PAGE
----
Friendly Potential are looking to change the landscape of Auckland's club scene. Photo: Dylan Cook.

Making space on the dancefloor: Friendly Potential want to change club culture

The Auckland-based collective talk origins, ambitions and making the rave accessible to everybody.

Friendly Potential is an outfit that defies easy summary. They’re among the country’s most ambitious and prolific club promoters. In their almost five-years of operation, they’ve been responsible for the local debuts of electronic music icons including Detroit techno godfather Omar-S, Siberian icon Nina Kraviz and this week, genre-defining-and-defying Dutch master Martyn. They’re about to move into the brave new world of non-rave promotion, bringing celebrated German composer Nils Frahm to Auckland’s Town Hall in November. 

They’re festival promoters too. Their debut – a multi-night party called Catacombs held in the Civic’s iconic Wintergarden – sold out in March, and they’re doing it again next month. Just this week they’ve announced Beacon Festival, an outdoor party to be held on Auckland’s Queens Wharf in March 2020. On top of all of that, they also produce a weekly radio show for Auckland’s bFM and Dunedin’s Radio One, showcasing both a wide-ranging precis of their own favourites and guest mixes from a headspinningly great selection of guest DJs and artists.

Given both their intensely busy upcoming schedule and their status as one of the more established outfits in a remarkably healthy local rave and party scene, I wanted to know more about the genesis and evolution of this particular five-headed beast. I caught up with Dunedin resident Simon Wallace, Aucklanders Sam Harman and Scarlett Lauren, Wellingtonian Gus Sharp, and London-based Tom McGuiness to learn why it all started, and how they’re hoping to change the club scene for the better.

Catacombs, the Friendly Potential festival in the Wintergarden. Photo: Dylan Cook.

So how did Friendly Potential start?

Tom McGuinness: Sam, Gus and I were all in Auckland at the time. Gus had moved up to be a lawyer.

Sam Harman: I had just moved back from Seoul, and before I’d moved to Seoul I was doing parties, very unsuccessfully, with Recloose and Frank Booker. But Seoul had just seemed so much easier, I was like, “I cannot live in this city if there’s not somewhere to go out and dance.” So I started booking my own shows, and then I met Gus and Tom. We all had similar taste musically, and at the time, Gus was booking the Matterhorn in Auckland, so we brought [German DJ] Hunee over. It was such a good party, such a good time. I had done some work in hospitality, and I’d worked in clubs – at the time I was working at Golden Dawn – and it made me understand that in nightlife spaces the imbalance of power in society is amplified. The banker at the bar on a Saturday night is more of an asshole than he is in the office, because he’s normally kind of regulated by corporate culture. But when he’s not, that’s really where power dynamics in our society get worked out.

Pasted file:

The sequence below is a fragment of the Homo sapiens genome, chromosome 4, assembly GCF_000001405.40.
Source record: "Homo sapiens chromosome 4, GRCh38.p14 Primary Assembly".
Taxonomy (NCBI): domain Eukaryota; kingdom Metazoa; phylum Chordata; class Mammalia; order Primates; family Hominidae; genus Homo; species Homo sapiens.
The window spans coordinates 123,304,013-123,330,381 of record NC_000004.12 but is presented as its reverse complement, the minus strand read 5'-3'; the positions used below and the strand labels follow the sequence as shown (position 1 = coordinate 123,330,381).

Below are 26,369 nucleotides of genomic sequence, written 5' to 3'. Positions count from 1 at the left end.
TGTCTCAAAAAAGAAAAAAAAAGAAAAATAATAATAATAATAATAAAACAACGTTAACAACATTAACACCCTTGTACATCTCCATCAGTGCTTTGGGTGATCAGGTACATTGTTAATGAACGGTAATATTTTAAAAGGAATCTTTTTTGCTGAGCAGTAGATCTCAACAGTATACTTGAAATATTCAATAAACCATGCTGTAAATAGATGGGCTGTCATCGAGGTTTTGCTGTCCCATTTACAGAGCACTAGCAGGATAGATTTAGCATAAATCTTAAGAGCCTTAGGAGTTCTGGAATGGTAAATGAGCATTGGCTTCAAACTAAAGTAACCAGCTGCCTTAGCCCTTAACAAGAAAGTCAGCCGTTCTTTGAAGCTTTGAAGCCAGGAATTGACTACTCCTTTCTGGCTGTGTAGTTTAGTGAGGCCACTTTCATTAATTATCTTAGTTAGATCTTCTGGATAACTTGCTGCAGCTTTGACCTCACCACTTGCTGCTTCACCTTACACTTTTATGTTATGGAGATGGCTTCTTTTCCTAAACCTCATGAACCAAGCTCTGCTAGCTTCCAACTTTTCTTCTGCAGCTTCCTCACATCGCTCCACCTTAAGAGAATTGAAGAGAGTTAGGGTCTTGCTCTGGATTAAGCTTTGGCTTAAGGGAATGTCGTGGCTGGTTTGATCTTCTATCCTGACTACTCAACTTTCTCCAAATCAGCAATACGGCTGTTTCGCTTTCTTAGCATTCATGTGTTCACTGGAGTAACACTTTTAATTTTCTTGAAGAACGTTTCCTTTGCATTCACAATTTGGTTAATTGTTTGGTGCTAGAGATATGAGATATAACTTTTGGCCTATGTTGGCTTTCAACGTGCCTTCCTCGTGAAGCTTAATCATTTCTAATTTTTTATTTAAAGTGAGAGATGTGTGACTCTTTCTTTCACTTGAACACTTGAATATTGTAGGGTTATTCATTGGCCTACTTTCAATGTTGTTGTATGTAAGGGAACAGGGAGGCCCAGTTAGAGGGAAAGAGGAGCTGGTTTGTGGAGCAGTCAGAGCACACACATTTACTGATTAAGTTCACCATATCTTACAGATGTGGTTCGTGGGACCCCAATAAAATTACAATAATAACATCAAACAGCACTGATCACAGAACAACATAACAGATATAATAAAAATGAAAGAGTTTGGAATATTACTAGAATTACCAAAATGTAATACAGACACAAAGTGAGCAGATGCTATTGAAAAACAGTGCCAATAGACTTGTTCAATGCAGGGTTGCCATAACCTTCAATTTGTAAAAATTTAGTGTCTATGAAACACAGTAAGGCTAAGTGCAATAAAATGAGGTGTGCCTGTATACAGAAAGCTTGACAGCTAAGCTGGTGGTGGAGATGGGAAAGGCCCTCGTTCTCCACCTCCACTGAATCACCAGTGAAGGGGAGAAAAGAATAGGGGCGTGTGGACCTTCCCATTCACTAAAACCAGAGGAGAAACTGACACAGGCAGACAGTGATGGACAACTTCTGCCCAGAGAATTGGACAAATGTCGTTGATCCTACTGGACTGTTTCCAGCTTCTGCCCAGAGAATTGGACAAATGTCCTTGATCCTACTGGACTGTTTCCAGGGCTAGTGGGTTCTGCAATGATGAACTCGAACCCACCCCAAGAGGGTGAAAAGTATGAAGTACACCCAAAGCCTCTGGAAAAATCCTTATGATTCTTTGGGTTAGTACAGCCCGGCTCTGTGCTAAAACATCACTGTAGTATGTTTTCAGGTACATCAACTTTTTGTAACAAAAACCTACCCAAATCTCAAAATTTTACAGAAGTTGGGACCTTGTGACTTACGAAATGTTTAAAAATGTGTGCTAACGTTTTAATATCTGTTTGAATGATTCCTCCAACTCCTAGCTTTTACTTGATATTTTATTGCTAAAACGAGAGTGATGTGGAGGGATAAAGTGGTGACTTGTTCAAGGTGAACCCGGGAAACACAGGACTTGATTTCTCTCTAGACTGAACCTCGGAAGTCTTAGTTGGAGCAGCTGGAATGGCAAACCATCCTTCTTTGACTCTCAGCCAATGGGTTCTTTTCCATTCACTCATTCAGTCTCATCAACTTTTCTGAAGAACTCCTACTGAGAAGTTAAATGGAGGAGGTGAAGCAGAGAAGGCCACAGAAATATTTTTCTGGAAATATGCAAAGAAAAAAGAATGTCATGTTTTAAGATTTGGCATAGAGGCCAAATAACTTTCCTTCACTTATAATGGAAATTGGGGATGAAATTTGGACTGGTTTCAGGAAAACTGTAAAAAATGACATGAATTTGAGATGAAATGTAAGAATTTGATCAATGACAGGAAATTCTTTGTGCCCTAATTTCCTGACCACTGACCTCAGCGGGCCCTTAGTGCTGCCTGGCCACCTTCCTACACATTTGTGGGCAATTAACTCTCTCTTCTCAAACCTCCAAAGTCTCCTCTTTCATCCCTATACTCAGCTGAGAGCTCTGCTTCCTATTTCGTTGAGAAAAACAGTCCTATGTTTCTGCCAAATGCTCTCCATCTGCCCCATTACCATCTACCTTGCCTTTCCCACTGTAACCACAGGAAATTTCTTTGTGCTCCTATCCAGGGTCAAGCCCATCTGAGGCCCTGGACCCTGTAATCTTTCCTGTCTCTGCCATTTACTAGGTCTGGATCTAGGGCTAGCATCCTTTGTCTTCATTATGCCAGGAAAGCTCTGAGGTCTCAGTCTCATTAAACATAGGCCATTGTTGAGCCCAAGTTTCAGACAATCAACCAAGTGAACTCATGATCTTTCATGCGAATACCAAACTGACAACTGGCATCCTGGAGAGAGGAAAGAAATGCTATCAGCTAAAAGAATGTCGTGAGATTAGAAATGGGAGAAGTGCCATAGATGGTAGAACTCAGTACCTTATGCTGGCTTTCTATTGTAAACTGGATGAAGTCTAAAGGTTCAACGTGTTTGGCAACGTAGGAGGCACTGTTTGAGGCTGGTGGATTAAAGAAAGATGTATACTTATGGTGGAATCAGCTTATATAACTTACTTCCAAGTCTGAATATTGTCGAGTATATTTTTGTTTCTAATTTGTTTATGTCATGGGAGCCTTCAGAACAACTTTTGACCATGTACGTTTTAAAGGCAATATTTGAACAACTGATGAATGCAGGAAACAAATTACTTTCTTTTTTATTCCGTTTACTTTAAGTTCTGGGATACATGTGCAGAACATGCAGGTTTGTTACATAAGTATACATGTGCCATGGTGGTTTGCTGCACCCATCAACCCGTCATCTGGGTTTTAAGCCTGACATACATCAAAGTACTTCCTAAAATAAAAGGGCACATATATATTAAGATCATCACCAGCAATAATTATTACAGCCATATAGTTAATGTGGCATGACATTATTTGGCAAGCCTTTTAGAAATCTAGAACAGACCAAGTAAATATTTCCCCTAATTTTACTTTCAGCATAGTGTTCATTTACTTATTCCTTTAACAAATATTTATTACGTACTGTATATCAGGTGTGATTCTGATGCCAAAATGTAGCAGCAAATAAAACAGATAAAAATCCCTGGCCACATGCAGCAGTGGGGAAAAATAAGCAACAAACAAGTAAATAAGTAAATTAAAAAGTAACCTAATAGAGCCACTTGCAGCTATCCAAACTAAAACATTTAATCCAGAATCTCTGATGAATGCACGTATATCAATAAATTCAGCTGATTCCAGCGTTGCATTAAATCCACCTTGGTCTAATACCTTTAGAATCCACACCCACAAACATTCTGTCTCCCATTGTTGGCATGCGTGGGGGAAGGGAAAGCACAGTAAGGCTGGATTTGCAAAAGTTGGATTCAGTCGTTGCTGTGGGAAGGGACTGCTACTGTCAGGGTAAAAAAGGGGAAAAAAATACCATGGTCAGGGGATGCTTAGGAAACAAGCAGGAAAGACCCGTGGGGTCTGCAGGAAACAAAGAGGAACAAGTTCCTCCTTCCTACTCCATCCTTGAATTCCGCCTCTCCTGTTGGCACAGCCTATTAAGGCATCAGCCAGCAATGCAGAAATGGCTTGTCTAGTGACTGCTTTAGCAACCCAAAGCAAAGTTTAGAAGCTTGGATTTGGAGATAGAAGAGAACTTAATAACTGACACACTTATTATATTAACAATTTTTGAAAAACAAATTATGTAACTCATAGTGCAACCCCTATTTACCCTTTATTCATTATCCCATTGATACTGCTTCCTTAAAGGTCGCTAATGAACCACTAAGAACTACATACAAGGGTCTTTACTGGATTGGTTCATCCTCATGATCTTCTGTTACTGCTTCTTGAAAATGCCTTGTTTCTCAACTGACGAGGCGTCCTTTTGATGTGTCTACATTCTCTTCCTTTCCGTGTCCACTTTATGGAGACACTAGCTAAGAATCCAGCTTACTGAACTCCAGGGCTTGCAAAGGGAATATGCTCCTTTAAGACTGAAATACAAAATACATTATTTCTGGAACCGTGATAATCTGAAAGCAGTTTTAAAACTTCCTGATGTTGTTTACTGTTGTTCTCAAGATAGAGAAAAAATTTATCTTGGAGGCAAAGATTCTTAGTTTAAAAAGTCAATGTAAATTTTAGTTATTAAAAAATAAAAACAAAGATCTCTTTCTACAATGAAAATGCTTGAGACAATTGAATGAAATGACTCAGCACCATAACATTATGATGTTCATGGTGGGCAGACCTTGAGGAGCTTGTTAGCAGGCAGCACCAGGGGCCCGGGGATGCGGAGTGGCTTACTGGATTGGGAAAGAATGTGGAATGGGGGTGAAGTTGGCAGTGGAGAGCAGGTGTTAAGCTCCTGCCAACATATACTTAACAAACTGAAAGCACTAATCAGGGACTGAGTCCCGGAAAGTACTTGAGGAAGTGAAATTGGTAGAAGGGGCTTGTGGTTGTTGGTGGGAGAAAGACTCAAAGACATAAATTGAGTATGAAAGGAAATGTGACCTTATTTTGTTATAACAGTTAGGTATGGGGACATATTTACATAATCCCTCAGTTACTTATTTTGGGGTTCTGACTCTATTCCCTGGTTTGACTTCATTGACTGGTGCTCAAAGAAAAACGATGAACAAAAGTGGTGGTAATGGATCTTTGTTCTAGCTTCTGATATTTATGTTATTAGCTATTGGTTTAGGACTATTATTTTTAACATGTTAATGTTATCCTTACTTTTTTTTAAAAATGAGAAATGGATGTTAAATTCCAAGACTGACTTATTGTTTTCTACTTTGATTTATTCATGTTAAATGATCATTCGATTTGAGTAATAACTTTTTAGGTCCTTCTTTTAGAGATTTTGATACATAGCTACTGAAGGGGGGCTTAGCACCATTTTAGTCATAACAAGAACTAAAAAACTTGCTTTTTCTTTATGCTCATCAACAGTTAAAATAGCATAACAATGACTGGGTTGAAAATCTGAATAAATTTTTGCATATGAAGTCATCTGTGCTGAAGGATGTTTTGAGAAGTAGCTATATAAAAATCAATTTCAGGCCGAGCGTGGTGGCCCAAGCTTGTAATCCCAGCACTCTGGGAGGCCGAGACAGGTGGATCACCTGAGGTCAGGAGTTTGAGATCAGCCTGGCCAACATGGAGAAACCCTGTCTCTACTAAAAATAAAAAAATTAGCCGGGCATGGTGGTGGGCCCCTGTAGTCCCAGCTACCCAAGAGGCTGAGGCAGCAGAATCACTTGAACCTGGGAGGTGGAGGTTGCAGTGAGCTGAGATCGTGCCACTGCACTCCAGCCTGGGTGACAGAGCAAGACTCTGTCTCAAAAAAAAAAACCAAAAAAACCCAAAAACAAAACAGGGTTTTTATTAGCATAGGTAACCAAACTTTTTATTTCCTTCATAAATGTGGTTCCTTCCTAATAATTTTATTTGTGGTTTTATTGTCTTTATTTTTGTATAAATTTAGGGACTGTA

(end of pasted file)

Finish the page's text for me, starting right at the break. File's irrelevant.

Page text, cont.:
Tom: I guess that’s where the decision to use Whammy Bar came from as well. I’d been involved in a more, I guess, ‘traditional’ house and techno scene in Auckland, and Gus had come from a different scene in Dunedin, and Sam wanted more of a dance space. And I think that decision to use Whammy was because we all wanted to do the dance music thing, away from the norms that’d been associated with it, especially in Auckland. 

Scarlett Lauren: I already knew Gus and Simon from uni, and I just always liked the parties. They played the kind of music that I wanted to hear, and there was nowhere else in Auckland or New Zealand that was really doing that. It was always really bland tech house, run by a bunch of dudes, but at least at Whammy there was gritty, kind of punk rock kind of vibe. The sound was always really good, the artists were always people that I’d seen before or really wanted to see, so it just made sense. I come from an events background anyway and I really love music and dancing.

And Simon, you’ve been in Dunedin the whole time. How did your involvement start?

Simon Wallace: It was like four years ago. I was working at Radio One, and I knew Gus and Tom – mostly through some weird Facebook groups, but also from when Gus was living in Dunedin – and I just wanted to do a radio show that was similar to what the gigs were. Just to program stuff that we were all interested in.

Tom: We had all had radio shows at some time – I was on George FM, Gus had done a show somewhere, Sam had some stuff. And we all really wanted to get back into radio, I missed doing a radio show a lot. I think Simon was like, “Should we call it Friendly Potential Radio?” And it just kind of made sense. That was the genesis.

Sam: Scarlett has really been the powerhouse behind the radio show for the last year.

Tom: Yeah, we do fuck all in that regard.

Catacombs, the Friendly Potential event in the Wintergarden. Photo: Dylan Cook.

You did the first Catacombs in March of this year. What made you decide to throw a festival?